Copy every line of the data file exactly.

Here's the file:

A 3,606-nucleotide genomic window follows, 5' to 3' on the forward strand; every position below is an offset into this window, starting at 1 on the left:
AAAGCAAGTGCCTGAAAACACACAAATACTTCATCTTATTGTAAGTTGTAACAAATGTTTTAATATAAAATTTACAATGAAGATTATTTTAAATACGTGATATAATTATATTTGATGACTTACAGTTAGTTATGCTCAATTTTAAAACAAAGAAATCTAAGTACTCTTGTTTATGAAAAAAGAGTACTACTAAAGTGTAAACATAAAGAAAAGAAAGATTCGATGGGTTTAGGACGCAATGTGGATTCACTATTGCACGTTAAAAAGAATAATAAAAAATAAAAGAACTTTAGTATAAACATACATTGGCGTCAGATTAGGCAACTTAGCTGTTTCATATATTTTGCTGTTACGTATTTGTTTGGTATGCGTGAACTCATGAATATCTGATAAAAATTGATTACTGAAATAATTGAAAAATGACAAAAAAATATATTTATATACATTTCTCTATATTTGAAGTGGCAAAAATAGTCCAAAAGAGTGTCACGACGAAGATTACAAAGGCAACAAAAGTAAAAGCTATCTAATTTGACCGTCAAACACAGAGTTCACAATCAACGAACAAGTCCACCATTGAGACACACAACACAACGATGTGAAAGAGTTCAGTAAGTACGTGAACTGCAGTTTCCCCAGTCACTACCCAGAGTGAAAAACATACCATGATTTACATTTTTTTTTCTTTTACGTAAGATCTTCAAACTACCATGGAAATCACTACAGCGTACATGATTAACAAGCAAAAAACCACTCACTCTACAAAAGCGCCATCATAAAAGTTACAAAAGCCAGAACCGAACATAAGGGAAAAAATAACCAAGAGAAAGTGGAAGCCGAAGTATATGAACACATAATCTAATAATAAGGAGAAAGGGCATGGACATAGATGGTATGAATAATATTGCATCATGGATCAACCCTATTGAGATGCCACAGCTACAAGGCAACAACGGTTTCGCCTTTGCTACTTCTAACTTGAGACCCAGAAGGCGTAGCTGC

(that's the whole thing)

A 3,606-nucleotide genomic window follows, 5' to 3' on the forward strand; every position below is an offset into this window, starting at 1 on the left:
AAAGCAAGTGCCTGAAAACACACAAATACTTCATCTTATTGTAAGTTGTAACAAATGTTTTAATATAAAATTTACAATGAAGATTATTTTAAATACGTGATATAATTATATTTGATGACTTACAGTTAGTTATGCTCAATTTTAAAACAAAGAAATCTAAGTACTCTTGTTTATGAAAAAAGAGTACTACTAAAGTGTAAACATAAAGAAAAGAAAGATTCGATGGGTTTAGGACGCAATGTGGATTCACTATTGCACGTTAAAAAGAATAATAAAAAATAAAAGAACTTTAGTATAAACATACATTGGCGTCAGATTAGGCAACTTAGCTGTTTCATATATTTTGCTGTTACGTATTTGTTTGGTATGCGTGAACTCATGAATATCTGATAAAAATTGATTACTGAAATAATTGAAAAATGACAAAAAAATATATTTATATACATTTCTCTATATTTGAAGTGGCAAAAATAGTCCAAAAGAGTGTCACGACGAAGATTACAAAGGCAACAAAAGTAAAAGCTATCTAATTTGACCGTCAAACACAGAGTTCACAATCAACGAACAAGTCCACCATTGAGACACACAACACAACGATGTGAAAGAGTTCAGTAAGTACGTGAACTGCAGTTTCCCCAGTCACTACCCAGAGTGAAAAACATACCATGATTTACATTTTTTTTTCTTTTACGTAAGATCTTCAAACTACCATGGAAATCACTACAGCGTACATGATTAACAAGCAAAAAACCACTCACTCTACAAAAGCGCCATCATAAAAGTTACAAAAGCCAGAACCGAACATAAGGGAAAAAATAACCAAGAGAAAGTGGAAGCCGAAGTATATGAACACATAATCTAATAATAAGGAGAAAGGGCATGGACATAGATGGTATGAATAATATTGCATCATGGATCAACCCTATTGAGATGCCACAGCTACAAGGCAACAACGGTTTCGCCTTTGCTACTTCTAACTTGAGACCCAGAAGGCGTAGCTGC